My keys have been quiet for a couple of weeks. “If you don’t have anything nice to say, then don’t say anything”. I decided I best be quiet. I am trying to balance being honest and transparent and yet not saying things that I’ll regret one day.
There is definitely a learning curve involved when your mother moves into your home. There is a time to “push buttons” and time to “let it go”. I have decided if some buttons need to be pushed, then let my siblings push them — I have to live with this woman!
We did hit our first rough patch about 10 days ago. Mom got a little passive aggressive and sarcastic in her communications with me and my sister. She was taking pot shots at me. And under normal circumstances, when she is healthy, that is not like Mom. She may take pot shots at others, but she never criticizes her own kids or her grandkids. Ever. She is our biggest cheerleader. I told myself that over and over, but still, it hurt. I am not a crier, and my emotional state is usually well-hidden, but I was kind of a wreck by the end of the week. Whew. I need to get a grip — this may be a long and winding road, and we are only at the gate.
Thankfully, I was needed elsewhere for a few days (retrieving a college-age daughter from campus 700 miles south), so Mom was going to my brother’s home for a few days. I think the timing was perfect as we both needed a little reprieve.
As the trip was going to take about three days, my husband suggested I take one of our nieces along with me. She is in high school, and this college is on her list to visit. I said, ‘what? No, not this time. No. I don’t want to talk to anyone. I don’t want to take care of anyone. I don’t want worry about anyone. Not this time”.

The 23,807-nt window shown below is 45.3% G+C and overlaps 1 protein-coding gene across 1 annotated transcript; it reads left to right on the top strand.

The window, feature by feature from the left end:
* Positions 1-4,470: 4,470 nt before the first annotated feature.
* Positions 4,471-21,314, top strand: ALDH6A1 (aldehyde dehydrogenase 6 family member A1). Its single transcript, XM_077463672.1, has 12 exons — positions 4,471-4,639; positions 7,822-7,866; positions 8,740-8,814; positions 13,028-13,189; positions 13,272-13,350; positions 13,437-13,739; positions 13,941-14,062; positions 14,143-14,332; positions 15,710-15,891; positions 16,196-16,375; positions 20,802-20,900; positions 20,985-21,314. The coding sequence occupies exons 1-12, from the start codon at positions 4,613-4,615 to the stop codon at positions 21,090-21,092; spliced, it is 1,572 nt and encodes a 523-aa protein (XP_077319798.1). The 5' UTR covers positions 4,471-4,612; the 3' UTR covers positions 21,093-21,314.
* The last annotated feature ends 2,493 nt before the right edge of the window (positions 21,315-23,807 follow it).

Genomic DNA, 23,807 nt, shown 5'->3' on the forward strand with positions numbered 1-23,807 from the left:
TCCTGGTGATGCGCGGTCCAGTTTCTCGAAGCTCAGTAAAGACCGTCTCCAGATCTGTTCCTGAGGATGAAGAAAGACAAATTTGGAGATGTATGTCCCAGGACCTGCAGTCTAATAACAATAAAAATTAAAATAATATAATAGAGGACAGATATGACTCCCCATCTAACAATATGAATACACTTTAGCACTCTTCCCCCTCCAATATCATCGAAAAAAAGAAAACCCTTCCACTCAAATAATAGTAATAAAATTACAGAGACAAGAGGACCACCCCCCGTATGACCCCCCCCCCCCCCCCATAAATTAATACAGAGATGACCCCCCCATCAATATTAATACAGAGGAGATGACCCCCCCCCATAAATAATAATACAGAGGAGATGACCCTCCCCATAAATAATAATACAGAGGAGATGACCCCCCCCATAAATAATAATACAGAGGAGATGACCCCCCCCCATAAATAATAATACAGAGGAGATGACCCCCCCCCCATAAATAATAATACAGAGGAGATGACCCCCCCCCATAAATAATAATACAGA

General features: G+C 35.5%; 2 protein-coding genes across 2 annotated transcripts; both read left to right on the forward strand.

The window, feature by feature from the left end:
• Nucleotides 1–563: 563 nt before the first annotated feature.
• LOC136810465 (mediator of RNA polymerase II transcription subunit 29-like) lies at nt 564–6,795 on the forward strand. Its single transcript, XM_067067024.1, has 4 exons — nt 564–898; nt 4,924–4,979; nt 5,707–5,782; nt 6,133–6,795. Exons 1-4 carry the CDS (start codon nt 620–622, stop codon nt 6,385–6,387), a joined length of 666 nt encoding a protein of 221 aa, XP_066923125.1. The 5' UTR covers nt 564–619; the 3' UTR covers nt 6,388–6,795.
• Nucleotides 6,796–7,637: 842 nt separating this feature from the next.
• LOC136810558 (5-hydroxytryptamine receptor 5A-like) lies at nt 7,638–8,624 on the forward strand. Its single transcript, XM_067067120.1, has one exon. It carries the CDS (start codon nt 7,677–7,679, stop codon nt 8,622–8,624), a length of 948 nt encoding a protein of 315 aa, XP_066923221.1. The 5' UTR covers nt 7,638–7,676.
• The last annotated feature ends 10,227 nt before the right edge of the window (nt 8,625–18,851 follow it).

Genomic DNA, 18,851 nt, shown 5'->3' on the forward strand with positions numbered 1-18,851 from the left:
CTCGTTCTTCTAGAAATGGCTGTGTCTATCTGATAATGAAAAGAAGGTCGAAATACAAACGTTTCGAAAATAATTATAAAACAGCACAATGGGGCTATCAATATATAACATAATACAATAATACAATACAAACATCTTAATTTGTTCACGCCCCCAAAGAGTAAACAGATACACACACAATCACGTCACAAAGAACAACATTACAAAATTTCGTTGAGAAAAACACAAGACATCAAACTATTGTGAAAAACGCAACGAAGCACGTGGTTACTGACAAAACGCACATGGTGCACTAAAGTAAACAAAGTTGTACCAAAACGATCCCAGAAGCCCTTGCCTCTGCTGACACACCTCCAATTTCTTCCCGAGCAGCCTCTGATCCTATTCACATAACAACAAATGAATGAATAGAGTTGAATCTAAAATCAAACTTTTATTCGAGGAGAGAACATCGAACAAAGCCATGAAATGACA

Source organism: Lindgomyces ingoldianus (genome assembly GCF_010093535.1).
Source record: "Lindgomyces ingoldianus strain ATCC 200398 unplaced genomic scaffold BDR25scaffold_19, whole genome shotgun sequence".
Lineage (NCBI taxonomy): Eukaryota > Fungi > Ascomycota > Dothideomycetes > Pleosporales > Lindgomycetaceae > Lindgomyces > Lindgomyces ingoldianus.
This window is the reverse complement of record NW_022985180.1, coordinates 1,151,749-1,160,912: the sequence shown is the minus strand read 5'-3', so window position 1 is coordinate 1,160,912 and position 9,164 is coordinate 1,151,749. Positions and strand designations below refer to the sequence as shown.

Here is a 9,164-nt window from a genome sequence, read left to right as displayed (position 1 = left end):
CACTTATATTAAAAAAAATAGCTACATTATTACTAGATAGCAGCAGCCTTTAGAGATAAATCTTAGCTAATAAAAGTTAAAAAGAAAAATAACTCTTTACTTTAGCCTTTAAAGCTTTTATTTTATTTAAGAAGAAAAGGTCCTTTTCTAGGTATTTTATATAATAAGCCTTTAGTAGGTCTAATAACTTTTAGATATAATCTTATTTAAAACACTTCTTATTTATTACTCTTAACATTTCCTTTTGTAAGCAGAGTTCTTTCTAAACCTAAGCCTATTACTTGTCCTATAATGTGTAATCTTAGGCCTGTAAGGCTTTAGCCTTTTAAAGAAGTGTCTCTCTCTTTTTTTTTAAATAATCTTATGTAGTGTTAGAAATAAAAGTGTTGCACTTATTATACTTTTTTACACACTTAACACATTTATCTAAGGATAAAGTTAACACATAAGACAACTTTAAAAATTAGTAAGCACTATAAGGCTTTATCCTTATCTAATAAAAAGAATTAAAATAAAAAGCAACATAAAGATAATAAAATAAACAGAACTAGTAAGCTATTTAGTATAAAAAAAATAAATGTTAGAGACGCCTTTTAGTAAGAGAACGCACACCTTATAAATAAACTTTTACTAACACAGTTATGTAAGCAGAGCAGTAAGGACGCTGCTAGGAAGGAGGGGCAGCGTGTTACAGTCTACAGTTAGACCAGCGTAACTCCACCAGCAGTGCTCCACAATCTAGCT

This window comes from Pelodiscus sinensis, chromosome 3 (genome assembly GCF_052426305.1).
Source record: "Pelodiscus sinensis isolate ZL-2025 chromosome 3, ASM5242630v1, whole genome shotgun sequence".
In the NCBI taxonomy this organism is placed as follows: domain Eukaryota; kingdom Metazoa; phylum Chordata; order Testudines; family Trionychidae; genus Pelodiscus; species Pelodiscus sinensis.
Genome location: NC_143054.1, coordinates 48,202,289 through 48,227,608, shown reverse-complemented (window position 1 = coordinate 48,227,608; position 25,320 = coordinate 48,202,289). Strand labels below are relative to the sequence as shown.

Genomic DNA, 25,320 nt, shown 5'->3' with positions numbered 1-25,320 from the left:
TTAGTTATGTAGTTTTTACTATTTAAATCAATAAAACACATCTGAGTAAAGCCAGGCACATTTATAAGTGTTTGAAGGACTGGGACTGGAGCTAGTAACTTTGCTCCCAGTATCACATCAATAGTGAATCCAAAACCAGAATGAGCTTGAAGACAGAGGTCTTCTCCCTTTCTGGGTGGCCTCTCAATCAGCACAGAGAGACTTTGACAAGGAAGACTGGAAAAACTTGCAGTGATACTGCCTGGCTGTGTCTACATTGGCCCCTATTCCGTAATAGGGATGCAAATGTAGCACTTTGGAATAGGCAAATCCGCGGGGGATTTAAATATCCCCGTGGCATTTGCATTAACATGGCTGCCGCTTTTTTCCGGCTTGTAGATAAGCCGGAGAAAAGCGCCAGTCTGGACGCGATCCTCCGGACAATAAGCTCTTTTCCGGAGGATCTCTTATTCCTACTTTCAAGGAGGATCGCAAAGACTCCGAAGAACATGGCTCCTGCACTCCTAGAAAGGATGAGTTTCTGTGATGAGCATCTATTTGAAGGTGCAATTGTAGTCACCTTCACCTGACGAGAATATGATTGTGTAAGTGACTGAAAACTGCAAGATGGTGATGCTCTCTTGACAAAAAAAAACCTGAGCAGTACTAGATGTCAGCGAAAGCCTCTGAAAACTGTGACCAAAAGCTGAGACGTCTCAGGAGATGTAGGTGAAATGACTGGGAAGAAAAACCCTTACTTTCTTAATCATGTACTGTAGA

I took my time driving down, stopping at a couple of places of interest. Before leaving, I had downloaded an audiobook, and thoroughly enjoyed listening to that story. I stopped early in the evening and sought out a nail salon to get a manicure. Then I ordered a salad from Applebees and loved every bite in the quietness of my hotel room. Refreshed, early the next morning, I drove over the mountain to finish the last trek onto campus. After we loaded up her belongings and lunched with her fiance’, my daughter and I headed north. We took our time coming home as well, finding a couple of shopping areas and staying another night at a Holiday Inn. I was in no hurry to get home.
Mom must have needed a break just as much because she has come back into my home and settled down into a routine. She still talks about going home — a lot, but at least she isn’t mad or mean about it. She just wants to go home. She says, ‘I just need to live my life’. And I know she does, but I wonder if that life still exists. I don’t think she can ever go home and live alone. We’ll need to talk about this soon. The lease in her apartment is up mid-summer. Hard facts will have to faced, and decisions will need to be made.
Who gets to make those decisions?
Who has to make those decisions?